Syrup, Sin and Surrender
Having just sat down in the rocking chair on my front porch, my body had finally exhaled from the stress it had endured emotionally and physically earlier and throughout the day until that time. I heard him scream. I leapt upwards, gently placed my one sip gone plastic wine glass on the front step and started moving quickly toward the scream. “I need you RIGHT now!” He yelled again and this time it honestly got all over me. “I am coming! I am on my way right now!” I then heard him mutter, “Yeah, she just doesn’t care about what I need.”
Those words hurt. Because I do care, and I care deeply. But, he is seven and because I was not there literally immediately…his little mind told him that I did not care. I walked into the house and saw the expanding lake of syrup. “Oh, well,” I said, honestly – calmly – because this is seriously not something I am entirely unfamiliar with – messes in my house – often of a larger variety that require more that a quick swift of a broom. Then he said, “I didn’t do it on purpose. I’m sorry you are mad.” I looked at those big brown eyes of his and I said, “Son, I am not mad. I did not say I was mad. I said ‘Oh well.’ It is a mess, but it is a mistake and everyone makes mistakes. We will get it cleaned up. It is not a big deal.”
He raced outside to play with his friends while I ran upstairs to gather cleaning supplies appropriate for sopping up the expanding amoeba-like dark brown pile of sticky. He thought his part in this little mishap was done. He called in mama. And not so nicely. He criticized me under his breath for not being fast enough at responding to his request, he then showed me the mess, did apologize (whew, one point for parenting…) and headed back outside to play.
And then it hit me like a ton of bricks…just how much am I like my seven-year old son in my response to my Heavenly Father when He does not respond as quickly as I would like him to? Am I not just as guilty of screaming His name for help and while waiting for his never-soon-enough-response, whispering my own little temper-tantrum displeasures under my breath? And once He sees my mess…let me repeat MY mess…maybe I apologize…but then I want to flee and I want Him to clean it up for me. I do not want to have to get my hands dirty and sticky, taking time away from whatever it is that I want to do to remedy my mistake…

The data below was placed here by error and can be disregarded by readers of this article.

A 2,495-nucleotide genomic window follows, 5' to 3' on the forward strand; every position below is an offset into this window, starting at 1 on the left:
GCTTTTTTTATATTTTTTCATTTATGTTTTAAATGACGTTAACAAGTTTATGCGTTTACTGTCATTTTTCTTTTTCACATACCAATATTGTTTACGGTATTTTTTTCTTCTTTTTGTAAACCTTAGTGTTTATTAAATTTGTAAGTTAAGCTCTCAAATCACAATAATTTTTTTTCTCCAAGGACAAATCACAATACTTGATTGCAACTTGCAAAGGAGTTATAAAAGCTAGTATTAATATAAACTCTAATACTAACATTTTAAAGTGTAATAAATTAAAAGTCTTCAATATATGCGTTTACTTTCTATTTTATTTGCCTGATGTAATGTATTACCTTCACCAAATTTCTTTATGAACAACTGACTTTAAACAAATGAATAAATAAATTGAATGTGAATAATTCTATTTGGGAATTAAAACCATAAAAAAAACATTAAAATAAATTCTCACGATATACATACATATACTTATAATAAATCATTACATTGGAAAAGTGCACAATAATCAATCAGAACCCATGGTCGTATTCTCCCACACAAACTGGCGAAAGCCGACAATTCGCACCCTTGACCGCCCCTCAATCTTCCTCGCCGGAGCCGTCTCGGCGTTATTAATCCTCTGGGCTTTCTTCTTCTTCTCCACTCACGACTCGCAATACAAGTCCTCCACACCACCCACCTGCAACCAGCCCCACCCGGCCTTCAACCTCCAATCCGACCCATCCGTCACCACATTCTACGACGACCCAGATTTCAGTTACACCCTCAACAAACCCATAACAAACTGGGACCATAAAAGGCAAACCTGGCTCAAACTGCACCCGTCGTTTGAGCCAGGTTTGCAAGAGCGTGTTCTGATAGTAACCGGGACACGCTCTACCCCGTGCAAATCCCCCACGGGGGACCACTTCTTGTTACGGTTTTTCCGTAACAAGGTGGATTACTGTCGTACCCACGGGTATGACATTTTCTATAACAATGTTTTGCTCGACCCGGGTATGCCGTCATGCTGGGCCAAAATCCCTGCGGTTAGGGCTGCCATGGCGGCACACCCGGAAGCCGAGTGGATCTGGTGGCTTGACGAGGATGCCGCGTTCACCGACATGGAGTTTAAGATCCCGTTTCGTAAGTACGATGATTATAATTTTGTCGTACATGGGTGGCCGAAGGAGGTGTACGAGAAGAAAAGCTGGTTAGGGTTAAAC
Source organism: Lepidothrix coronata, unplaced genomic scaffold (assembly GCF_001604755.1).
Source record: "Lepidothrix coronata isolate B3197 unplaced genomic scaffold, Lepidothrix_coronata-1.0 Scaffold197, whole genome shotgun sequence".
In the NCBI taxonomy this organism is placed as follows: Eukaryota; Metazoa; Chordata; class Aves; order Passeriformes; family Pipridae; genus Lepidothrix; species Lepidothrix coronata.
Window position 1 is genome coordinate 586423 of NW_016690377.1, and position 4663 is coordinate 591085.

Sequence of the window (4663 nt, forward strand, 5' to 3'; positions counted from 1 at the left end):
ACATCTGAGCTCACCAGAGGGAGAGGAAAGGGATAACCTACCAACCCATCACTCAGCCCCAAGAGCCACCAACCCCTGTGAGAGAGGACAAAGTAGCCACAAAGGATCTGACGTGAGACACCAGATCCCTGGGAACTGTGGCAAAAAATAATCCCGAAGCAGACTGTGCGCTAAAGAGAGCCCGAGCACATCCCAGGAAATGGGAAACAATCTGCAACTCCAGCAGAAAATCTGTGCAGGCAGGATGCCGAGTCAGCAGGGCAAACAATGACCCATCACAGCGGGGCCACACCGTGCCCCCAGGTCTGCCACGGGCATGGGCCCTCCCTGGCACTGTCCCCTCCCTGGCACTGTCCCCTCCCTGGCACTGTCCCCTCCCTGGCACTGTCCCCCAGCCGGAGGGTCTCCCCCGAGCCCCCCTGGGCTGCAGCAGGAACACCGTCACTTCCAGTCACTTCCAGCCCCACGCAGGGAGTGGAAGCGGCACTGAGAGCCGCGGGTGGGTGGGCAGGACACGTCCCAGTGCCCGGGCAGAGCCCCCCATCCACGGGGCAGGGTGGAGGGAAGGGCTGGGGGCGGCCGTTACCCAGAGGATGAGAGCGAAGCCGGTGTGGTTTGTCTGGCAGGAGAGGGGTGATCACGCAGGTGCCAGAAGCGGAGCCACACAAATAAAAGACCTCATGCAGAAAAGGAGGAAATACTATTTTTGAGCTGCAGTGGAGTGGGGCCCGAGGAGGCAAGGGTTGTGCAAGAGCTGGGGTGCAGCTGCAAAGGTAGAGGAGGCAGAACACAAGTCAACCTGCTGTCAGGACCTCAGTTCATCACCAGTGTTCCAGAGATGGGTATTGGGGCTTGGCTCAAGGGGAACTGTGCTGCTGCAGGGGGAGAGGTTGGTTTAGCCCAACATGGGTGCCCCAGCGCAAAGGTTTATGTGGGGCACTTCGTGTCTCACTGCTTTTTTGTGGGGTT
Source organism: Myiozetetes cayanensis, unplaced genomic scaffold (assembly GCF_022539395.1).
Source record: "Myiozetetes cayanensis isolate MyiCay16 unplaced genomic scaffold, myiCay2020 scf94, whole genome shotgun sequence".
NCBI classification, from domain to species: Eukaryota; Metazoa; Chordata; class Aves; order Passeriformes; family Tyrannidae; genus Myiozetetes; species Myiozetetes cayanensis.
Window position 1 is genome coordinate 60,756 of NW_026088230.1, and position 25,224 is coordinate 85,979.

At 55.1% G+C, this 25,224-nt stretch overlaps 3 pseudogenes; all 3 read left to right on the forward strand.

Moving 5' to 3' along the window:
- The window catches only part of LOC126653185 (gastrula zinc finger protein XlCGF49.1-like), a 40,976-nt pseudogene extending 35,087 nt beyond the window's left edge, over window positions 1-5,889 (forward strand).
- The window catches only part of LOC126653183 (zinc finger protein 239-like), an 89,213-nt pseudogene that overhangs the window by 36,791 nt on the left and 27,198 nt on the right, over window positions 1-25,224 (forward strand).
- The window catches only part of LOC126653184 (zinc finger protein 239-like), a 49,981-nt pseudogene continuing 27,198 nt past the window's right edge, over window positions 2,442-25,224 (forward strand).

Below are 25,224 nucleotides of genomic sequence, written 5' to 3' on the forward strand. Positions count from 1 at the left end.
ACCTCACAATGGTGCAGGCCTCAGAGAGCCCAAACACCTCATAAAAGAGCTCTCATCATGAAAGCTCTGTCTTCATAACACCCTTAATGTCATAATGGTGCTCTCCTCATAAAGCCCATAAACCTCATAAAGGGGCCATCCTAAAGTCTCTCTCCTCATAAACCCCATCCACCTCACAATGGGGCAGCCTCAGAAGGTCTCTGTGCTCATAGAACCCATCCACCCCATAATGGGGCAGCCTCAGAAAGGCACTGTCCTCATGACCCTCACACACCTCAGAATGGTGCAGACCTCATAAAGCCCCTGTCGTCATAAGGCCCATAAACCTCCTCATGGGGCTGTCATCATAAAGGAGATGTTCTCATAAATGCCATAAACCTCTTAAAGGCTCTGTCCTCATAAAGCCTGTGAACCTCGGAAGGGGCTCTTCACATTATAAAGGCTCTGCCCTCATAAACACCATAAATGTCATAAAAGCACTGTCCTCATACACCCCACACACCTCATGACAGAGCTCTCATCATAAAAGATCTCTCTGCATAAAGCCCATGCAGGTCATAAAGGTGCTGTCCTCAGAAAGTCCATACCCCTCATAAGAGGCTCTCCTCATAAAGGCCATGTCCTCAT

I opened the door and called outside, “Connor, son, I need you to come help me clean up this mess.” And let me be honest here…I really did NOT want him to help me. I knew that inviting him in to help was not going to afford me the freedom to clean the mess in the way that I would do it. He might drip it on the trash can. He might step in it with his shoes. And if he stepped in it with his shoes, they might stick to the floor in other places of the house. Then I would have to clean that up. He might get it on his baseball uniform…that he just had put on and we had to leave the house in 15 minutes for his baseball practice. Did I mention it took me 30 minutes to get him to actually put that outfit on??? I did not really want his help…